Second, the unethical behaviour that IRCC has encountered from unscrupulous representatives ranged from “what was that person thinking” to the truly disturbing.

Finally, the Access to Information Act results make it clear that IRCC is (or at least was previously as things may have changed since the release of the Access to Information Act results) frustrated with the ICCRC disciplinary process.  I know many upstanding immigration consultants who are exasperated with what some of their fellow less ethical colleagues appear to have gotten away with impunity.  These concerned professionals would not be comforted in learning how broken the complaints process between IRCC and the IRCC appears to be.

Examples of Complaints

Not all of the complaints that IRCC made to the ICCRC were related to particularly egregious conduct.  Indeed, some of the actions appear to simply be childish behaviour.  For example, as shown in the screen shots below, one instance involved an immigration consultant who submitted a request for a status update on the reconsideration request for a client whose permanent residence application was refused.

The visa office responded by stating that an immigration officer had reviewed the immigration consultant’s reconsideration request, and that the visa office was maintaining the refusal.

The immigration consultant responded by calling the visa officers assholes.

One can only wonder what was going through this person’s head.

Most of the other complaints that IRCC sent the ICCRC were for much more egregious behavior.  For example, in one case IRCC sent the ICCRC a complaint which contained allegations that an immigration consultant was conspiring with an educational institution to provide fake transcripts to international students who were not attending the school but needed proof of attendance to renew their study permits.  As IRCC’s complaint noted, this constitutes criminal behaviour (s. 127 of IRPA pertains to criminal misrepresentation).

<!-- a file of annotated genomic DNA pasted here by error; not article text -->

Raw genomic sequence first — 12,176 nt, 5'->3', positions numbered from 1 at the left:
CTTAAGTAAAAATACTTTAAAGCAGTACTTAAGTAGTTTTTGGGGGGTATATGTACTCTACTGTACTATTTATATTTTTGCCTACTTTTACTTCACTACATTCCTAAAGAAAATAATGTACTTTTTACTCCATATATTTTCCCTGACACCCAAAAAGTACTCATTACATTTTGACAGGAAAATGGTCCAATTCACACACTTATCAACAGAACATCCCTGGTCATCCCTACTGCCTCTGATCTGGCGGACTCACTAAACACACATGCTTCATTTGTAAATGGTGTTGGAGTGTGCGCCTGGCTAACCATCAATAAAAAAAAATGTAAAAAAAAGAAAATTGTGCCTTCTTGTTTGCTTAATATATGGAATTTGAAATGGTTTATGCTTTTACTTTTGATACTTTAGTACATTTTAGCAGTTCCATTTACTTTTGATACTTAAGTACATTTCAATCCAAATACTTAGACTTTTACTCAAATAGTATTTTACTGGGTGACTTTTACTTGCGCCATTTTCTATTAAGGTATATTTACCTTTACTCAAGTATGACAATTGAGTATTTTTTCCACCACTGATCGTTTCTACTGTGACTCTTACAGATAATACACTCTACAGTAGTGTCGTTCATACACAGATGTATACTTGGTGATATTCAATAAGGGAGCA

In another case a consultant allegedly counselled his clients who wished to seek asylum in Canada to pretend that they were gay and to even “attend [a] gay pride parade in order to support their claims.”  The issue of the Refugee Protection Division (the “RPD”) occasionally requiring that LGBT claimants prove their sexual orientation is controversial.  The idea that an authorised representative has apparently been recommending that people fabricate their orientation is insulting to everyone who represents legitimate LGBT claimants.

Other examples of complaints that IRCC sent the ICCRC include situations where consultants:

  • advised privately sponsored refugee that he had to pay all resettlement costs;
  • encouraged clients to contact Members of Parliament on the basis that MPs can help expedite applications;
  • fabricated employer reference letters;
  • forged signatures;
  • counselled misrepresentation; and
  • advertised in a way to suggest that they had inside connections at IRCC.

In highlighting all of the above my point is not to disparage all immigration consultants. As I have said repeatedly, many, if not most, immigration consultants are upstanding and provide valuable advice to their clients.  Early on in my practice one of my mentor’s was a licensed consultant.  Rather, in reproducing and summarizing the complaints above my goal is to demonstrate that IRCC has been diligently referring complaints about unethical behaviour on the part of some immigration consultants to the ICCRC.